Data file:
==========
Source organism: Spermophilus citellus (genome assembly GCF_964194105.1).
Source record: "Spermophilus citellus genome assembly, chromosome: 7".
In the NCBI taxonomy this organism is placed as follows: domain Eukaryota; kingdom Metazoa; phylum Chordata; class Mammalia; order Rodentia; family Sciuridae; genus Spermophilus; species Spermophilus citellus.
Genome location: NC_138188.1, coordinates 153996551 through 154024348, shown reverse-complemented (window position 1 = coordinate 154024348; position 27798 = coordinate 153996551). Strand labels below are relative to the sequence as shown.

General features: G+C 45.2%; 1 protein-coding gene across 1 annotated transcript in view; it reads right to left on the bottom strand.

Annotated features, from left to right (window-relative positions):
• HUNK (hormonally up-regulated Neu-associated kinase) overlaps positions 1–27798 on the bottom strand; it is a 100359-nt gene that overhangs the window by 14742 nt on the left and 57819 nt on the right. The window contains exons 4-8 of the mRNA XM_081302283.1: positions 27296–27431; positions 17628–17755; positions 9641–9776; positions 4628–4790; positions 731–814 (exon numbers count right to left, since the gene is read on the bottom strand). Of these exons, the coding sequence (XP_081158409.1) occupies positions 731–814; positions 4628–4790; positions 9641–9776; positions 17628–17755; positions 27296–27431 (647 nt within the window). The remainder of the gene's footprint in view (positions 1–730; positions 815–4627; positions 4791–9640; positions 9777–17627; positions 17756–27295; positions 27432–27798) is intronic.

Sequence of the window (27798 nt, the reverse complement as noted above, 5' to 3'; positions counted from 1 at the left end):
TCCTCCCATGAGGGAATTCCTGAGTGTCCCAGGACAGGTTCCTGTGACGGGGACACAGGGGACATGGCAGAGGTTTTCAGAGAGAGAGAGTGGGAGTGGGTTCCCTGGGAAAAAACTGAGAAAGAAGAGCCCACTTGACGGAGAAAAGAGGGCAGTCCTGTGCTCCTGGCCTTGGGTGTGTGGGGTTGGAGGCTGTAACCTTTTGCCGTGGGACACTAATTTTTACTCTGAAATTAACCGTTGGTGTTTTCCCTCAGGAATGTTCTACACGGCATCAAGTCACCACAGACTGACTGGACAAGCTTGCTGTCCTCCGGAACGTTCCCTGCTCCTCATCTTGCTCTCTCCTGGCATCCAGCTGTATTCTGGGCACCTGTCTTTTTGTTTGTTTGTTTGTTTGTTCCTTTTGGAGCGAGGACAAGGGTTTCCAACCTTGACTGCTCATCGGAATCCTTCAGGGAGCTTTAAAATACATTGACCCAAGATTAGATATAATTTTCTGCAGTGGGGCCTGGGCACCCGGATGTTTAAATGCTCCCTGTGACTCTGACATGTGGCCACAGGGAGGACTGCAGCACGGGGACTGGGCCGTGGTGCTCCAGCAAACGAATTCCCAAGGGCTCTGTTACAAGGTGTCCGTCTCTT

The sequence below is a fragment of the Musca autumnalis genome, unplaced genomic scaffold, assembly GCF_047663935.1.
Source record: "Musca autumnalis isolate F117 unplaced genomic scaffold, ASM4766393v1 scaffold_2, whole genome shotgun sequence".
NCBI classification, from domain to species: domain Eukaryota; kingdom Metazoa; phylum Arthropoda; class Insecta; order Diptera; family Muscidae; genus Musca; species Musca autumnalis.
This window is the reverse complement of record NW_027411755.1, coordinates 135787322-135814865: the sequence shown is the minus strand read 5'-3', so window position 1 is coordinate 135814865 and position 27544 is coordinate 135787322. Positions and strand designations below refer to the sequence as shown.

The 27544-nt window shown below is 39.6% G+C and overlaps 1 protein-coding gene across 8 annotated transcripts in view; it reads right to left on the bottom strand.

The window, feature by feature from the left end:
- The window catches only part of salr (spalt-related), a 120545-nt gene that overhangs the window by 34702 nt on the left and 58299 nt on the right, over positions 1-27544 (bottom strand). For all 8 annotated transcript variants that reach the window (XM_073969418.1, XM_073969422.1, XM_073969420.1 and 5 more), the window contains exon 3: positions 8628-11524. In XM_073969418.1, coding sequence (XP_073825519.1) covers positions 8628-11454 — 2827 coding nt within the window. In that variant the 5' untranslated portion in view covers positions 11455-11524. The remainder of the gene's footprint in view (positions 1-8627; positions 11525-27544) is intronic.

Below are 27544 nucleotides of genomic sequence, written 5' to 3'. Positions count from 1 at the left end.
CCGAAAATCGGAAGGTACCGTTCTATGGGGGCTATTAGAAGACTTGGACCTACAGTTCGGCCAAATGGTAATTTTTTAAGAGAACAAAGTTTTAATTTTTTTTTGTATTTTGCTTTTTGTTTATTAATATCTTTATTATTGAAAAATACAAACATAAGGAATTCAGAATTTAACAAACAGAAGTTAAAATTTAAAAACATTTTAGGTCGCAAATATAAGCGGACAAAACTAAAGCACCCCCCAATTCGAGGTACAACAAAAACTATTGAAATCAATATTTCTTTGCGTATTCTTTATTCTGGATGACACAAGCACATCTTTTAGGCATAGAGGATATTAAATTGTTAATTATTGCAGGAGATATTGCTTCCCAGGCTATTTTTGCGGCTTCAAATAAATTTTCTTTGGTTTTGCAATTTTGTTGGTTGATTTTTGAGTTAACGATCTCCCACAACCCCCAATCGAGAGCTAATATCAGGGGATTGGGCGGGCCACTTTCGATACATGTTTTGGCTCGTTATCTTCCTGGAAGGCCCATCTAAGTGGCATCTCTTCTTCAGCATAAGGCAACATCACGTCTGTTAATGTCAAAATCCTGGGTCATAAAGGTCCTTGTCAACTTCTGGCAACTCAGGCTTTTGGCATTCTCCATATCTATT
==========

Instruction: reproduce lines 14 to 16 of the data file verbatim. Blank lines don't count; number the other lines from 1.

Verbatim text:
The 27544-nt window shown below is 39.6% G+C and overlaps 1 protein-coding gene across 8 annotated transcripts in view; it reads right to left on the bottom strand.

The window, feature by feature from the left end:
- The window catches only part of salr (spalt-related), a 120545-nt gene that overhangs the window by 34702 nt on the left and 58299 nt on the right, over positions 1-27544 (bottom strand). For all 8 annotated transcript variants that reach the window (XM_073969418.1, XM_073969422.1, XM_073969420.1 and 5 more), the window contains exon 3: positions 8628-11524. In XM_073969418.1, coding sequence (XP_073825519.1) covers positions 8628-11454 — 2827 coding nt within the window. In that variant the 5' untranslated portion in view covers positions 11455-11524. The remainder of the gene's footprint in view (positions 1-8627; positions 11525-27544) is intronic.